At the end of the 19th century, the dream of a Hungarian engineer became a network that serving content through the telephone line.

The 19th century saw the birth of the first large-scale communications networks that used technology as a means of improving the transmission of information and human relations. First came the optical telegraph networks, then the electric telegraph reigned, and finally, as the century drew to a close, something wonderful was on the horizon: the wireless telegraphy and the radio broadcasting. Beyond all that, when another invention was spreading over the planet, there were those who dreamed of going further. That invention was the telephone, and the idea was to offer content through the telephone wire, as well as a certain capacity for interaction with it. …

It happens from time to time as I review articles about Nikola Tesla. Many of them include a famous photograph of which, insistently, it is said that among the people portrayed is Nikola Tesla. This is the photograph.

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The image was taken in April 1921 at the RCA radio facility in Brunswick, New Jersey. In the picture, Albert Einstein is shown with several engineers and scientists of the above mentioned communication company and members of other companies, such as General Electric. Let’s enlarge a little the central part of the photograph. …

H. G. Wells is considered the original creator of stories about machines capable of time travel, but what if a writer had devised something similar years earlier?

Here is an excerpt from a review about a very special book, in a chronicle published on Friday 18 February 1887 in the magazine La Dinastía, Barcelona (Spain):

The volume (…) is adorned with illustrations by Gómez Soler and is written by the prolific and acclaimed playwright Don Enrique Gaspar. The book has three parts, a novel, El Anacronópete, descriptive letters of a Journey to China, and a short story, Metempsychosis. Gaspar, only known as a comedy writer, stands out here as a novelist and storyteller of very sharp wit. El Anacronópete is a fantastic relationship in the style of Jules Verne, barely yielding to the author’s scientific erudition and perhaps surpassing him in originality and strangeness. …

It no longer exists but it must have been something impressive to behold. Aix-les-Bains is a town in western France where one of the most unique structures I know of was built. Here is a photograph of the time where we can see the Solarium erected on the ground in all its splendour.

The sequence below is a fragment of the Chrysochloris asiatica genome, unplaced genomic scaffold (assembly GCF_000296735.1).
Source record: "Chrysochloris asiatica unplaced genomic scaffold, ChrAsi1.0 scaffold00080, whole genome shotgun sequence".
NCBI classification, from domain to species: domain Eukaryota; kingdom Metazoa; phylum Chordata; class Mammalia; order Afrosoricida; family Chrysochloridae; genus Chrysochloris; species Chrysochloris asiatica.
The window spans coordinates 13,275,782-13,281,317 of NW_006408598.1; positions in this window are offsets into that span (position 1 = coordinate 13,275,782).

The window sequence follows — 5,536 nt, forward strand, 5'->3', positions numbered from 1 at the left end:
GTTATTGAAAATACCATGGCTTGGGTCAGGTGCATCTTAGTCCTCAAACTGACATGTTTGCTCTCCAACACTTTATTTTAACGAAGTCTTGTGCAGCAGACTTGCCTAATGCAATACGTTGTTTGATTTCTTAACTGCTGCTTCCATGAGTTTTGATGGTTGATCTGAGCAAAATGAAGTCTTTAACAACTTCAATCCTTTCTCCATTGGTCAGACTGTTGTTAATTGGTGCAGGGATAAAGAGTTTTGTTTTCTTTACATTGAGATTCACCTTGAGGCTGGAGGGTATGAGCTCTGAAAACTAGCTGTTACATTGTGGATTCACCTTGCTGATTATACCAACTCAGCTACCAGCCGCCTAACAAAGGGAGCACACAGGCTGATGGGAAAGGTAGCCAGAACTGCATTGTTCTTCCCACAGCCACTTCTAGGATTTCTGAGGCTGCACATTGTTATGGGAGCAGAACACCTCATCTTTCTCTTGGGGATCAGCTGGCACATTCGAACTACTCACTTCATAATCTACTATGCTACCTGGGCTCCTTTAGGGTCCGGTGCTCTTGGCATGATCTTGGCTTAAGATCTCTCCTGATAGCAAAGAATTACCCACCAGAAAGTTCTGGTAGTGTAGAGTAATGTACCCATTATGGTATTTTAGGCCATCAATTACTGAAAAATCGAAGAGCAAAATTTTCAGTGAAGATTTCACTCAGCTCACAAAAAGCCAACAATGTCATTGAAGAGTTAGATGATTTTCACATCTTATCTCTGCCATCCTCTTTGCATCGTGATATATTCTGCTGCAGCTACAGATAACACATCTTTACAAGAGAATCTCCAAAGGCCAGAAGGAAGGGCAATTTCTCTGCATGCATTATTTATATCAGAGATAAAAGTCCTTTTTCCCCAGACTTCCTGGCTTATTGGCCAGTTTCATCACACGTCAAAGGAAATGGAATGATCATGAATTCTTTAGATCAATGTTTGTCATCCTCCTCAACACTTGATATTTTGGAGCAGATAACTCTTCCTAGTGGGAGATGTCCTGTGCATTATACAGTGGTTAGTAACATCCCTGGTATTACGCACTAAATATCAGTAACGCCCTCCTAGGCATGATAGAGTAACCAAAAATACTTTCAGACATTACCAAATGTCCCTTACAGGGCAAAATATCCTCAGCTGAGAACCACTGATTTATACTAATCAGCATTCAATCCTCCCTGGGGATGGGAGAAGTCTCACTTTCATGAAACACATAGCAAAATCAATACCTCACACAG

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The image makes clear the peculiarity of the building. It was a sunbathing sanatorium that rotated around a vertical axis, optimally oriented towards our star. What was once the “adjustable heliotherapy station” in Aix-les-Bains has now been reduced to a few remains but deserves a place in any chronicle of amazing technology. This story begins in 1921, when the French naturalised Romanian doctor Jean Saidman defended his doctoral thesis on medical treatments based on the use of ultraviolet radiation, infrared, X-rays and radio waves. A proponent of actinotherapy (medical treatment based on the application of radiation, especially ultraviolet rays), he conceived the ultimate tool for his purposes: the rotating solarium.

More than a century ago, the greatest pandemic in modern history was unfolding. It was in 1918, the year of the end of the First World War and also the year of the famous Spanish flu. Depending on the source, you can read that between 50 and 100 million people died from the disease, or about 5% of the human population that inhabited the planet at that time. It is estimated that at least half a billion people were infected, most of them young and healthy, which is particularly striking.

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Flu patients at Camp Funston, Kansas, USA. 1918. (Image: US Army).

It is already a cliché to mention the term “Spanish flu”, which has nothing to do with the fact that the pandemic could have originated in Spain, which is ruled out. In 1918 the world was already involved in the most terrible war ever seen, what was then called the Great War and which over the years became known as the First World War. In this atmosphere the warring nations maintained a strict censorship of the press and hardly allowed any information to be published about possible diseases on their side, lest they should appear weaker than their enemies. Spain, as a neutral nation, published extensively in its press details of everything that happened in the war and, of course, also of what was happening with the disease, and that is where the term “Spanish flu” comes from. …